It was 2AM. I had to pee. I’d been holding it since we boarded mid-afternoon. I heard my mother’s voice echoing almost 10,000 miles away: “Rebecca, don’t hold it, it’s terrible for your bladder! You could get an infection!”
I contemplated peeing my pants, changing in my bunk and throwing them away when we reached our destination. If I were going to pee in the designated ‘bathroom,’ I’d have to padlock my backpack to the rail, or find someone to guard it, and I didn’t think anyone else from my group was awake. There was the man with the walrus mustache and bulbous eyes, who peeked in my bunk twenty minutes before and scared the shit out of me, but I didn’t know if I could trust him. At that point, I’d rather wet myself and stay in the company of my bunkmates: the bevy of cockroaches hiking across my legs. It wasn’t worth swatting at them; more would appear just to spite me. I think I saw a rat scurry behind my bag at one point, too.
I fought drowsiness and disgust, but it was one night, I could do one night of this: an overnight train to Varkala, in the southern state of Kerala, India. In less than 8 hours, I’d be walking on the velvet shores of the Indian Riviera.
I realized I was in my favorite pair of stretchy pants; they weren’t the ‘throw away’ kind and I couldn’t hold it any longer. If there was ever a time to get use out of the useless travel paraphernalia the gal at REI convinced me to buy, this was it. When I told her where I was travelling, she told me I had to have it: “this is a necessity,” she said. So, I stuffed it at the bottom of my bag (just in case).
I dug it out and locked my bag to the rail. The aisle was empty, except for clusters of calloused bare feet poking out from the curtained sleeper cabins.
I braced myself from rail to rail as I lunged my way to the back of the car, opened the rusted sliding partition, and stumbled across the accordion divider of passenger cars, into the restroom. The only thing that classified it as a bathroom was the assaulting stench of four decades of urine and feces that missed the hole in the floor from sudden lurches on the tracks.
I thought about turning around, going back, but I’d come this far…
Thank G-d for my guardian angel at REI; with my poor squatting aim, there was no way I would have made it in the hole, hell, I probably would have fallen through.
The SHEWEE: a plastic pink funnel, shaped to fit around the labia of the vagina to the anus, allowing women, the male gift of urination: to pee, standing up.
I’m a tragic squatter. I mean I’m good at squatting, just not peeing and squatting. I’ve never been a productive multi-tasker. I always wet my shoes and the back of my pants that I attempt to bunch up and stretch forward to my knees. Let’s just say, it’d been a rough week thus far. I was probably starting to smell like the train’s potty, however, I was too embarrassed to whip out the portable penis every time I had to go. But, this was an emergency.
I extended the plastic hose from the base of the funnel and pulled the front of my pants down far enough to suction the opening to my vagina. I stood over the hole, with my knees slightly bent, and I peed.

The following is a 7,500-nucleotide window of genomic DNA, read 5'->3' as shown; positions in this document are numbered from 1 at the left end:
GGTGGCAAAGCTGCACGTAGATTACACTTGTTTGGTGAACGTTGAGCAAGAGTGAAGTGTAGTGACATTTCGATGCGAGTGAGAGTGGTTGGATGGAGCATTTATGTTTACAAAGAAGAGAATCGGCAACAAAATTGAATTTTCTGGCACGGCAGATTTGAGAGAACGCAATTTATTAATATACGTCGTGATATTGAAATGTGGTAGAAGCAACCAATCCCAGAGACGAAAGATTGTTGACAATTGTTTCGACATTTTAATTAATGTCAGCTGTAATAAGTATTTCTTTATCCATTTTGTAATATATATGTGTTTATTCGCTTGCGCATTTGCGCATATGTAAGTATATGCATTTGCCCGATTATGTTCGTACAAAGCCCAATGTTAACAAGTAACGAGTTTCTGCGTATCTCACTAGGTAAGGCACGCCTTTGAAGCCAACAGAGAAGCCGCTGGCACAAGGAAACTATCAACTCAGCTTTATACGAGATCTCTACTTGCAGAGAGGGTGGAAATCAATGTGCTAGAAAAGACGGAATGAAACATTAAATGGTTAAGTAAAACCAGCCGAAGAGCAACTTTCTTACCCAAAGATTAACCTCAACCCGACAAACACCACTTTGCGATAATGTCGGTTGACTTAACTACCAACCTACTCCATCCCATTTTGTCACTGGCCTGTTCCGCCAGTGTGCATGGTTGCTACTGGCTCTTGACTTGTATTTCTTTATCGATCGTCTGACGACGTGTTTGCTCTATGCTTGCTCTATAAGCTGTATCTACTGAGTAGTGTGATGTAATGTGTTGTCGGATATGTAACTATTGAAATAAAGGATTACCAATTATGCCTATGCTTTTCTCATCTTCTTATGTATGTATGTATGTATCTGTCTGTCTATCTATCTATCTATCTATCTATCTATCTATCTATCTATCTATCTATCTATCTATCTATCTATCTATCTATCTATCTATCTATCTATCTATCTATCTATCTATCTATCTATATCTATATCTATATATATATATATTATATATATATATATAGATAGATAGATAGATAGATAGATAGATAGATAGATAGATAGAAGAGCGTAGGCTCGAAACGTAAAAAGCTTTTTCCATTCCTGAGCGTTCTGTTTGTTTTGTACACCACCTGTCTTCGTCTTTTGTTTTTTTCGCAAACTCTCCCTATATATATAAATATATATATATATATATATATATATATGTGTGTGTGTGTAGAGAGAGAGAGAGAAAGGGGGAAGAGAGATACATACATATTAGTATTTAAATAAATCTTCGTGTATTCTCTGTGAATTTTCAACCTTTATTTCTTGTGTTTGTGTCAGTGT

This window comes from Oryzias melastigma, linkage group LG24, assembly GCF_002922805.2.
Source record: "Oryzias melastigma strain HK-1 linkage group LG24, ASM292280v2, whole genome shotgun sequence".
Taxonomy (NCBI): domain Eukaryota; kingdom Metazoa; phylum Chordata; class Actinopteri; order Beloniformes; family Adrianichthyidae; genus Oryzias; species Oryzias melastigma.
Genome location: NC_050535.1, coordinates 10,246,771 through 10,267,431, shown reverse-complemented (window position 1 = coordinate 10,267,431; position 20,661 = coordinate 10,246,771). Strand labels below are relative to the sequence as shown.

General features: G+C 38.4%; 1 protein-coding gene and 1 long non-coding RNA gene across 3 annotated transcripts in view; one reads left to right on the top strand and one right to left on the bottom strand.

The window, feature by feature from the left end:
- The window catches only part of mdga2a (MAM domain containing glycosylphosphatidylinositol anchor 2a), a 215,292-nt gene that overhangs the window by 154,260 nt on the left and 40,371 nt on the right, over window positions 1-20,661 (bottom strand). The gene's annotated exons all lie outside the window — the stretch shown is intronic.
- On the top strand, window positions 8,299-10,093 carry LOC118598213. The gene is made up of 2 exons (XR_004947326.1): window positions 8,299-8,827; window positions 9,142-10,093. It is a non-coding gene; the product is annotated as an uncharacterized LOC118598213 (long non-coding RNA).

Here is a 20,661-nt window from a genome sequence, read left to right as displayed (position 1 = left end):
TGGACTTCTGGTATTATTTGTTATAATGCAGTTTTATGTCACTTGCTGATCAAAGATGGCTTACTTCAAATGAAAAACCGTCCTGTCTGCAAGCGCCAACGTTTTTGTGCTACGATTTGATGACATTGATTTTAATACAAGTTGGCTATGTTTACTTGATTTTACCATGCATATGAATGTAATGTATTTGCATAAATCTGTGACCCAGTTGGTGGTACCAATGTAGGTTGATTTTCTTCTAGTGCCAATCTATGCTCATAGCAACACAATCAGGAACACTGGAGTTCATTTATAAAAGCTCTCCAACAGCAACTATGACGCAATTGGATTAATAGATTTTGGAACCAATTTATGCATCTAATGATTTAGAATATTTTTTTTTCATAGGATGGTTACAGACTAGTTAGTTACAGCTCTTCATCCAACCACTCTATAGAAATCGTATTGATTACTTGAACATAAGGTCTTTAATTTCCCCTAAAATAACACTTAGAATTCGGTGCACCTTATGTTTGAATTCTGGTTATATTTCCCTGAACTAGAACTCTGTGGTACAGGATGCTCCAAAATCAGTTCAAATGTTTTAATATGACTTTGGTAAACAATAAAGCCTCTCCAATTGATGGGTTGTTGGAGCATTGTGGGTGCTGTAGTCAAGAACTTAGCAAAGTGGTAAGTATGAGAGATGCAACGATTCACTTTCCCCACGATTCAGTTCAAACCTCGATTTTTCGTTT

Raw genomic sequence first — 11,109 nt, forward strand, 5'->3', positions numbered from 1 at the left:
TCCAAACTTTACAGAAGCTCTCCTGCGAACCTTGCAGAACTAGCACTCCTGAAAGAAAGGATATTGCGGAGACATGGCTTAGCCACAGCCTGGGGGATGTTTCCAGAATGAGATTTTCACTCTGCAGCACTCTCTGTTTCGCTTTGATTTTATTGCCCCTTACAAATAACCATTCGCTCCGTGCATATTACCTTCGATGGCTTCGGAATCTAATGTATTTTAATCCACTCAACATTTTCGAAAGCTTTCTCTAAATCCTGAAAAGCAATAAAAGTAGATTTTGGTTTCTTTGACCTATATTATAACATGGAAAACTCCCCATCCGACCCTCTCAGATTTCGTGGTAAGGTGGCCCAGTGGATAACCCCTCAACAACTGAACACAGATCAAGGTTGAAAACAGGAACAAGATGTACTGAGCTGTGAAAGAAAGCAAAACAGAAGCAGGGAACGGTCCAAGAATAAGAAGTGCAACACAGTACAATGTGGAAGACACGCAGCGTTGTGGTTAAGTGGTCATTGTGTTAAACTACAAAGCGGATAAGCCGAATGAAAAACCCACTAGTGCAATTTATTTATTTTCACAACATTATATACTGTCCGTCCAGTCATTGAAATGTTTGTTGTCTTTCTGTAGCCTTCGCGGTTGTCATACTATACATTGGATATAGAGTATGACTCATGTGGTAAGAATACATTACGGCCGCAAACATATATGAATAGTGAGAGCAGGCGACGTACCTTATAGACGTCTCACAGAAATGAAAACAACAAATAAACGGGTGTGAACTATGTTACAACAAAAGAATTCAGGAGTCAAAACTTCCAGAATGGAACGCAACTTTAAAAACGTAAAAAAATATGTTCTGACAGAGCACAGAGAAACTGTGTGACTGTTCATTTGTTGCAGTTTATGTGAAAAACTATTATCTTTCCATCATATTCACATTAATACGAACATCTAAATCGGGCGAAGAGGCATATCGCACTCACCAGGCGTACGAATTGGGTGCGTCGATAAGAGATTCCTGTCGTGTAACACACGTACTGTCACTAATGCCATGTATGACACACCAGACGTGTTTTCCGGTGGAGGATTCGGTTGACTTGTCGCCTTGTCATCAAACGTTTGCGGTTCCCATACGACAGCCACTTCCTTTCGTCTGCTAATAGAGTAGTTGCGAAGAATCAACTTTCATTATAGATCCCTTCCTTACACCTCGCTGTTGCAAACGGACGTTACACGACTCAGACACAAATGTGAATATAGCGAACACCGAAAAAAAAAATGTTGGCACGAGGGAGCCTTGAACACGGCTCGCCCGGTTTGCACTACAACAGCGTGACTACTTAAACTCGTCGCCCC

I peed the best pee of my life. It was revelatory.
What the fuck?!? This is what I’ve been missing my whole life! This is so easy! No wiping! Just a flick of the hose and I snap my stretch pants back into place. I didn’t have to hover, or sit in someone else’s pee, or G-d forbid, fall in! Fuck, this is so unfair.
Most Americans visit India in search of enlightenment, and most, if not all, return with nothing more than an extra duffel or two of souvenirs and an undiagnosable rash.
I checked my expectations at the airport in Phoenix. I didn’t know what I was going for, and I certainly didn’t expect to find enlightenment in a filthy, cockroach infested metal box on wheels, careening down the southern coastline at 2AM. Yet, here I was, on a foreign train, in a foreign country, peeing in a foreign way, with an all too familiar question, answered:
Are men and women created equal?
No. We are not.
We are different.
We have different needs, different qualities and abilities, and different hardships.
Equality is wo/man made: when we come together and unite our differences, then we find balance, then we manifest equality.
I can stand to pee once in a while, but I can’t take the SHEWEE everywhere I go; it’s not practical.
I have a vagina; it needs a seat.
For five days every month, it needs a tampon in it.
A couple of times in my lifetime, it’s looked like a mutilated purple octopus as it delivers 7 pounds of flesh and bone into this world.
I wasn’t made to stand and pee. I was made to squat, even if I miss the mark every time.
Men may have it easier in the restroom, but I wouldn’t trade the tediousness of womanhood for that ease. I’m ok with the inequality, because, I love being a woman.
On my way back to my bunk, I passed by a mother and her groggy, young daughter; they were on the way to the bathroom. Her sari brushed my leg. “It could always be more difficult,” I thought. “I wonder if she keeps it dry every time?” ~Rebecca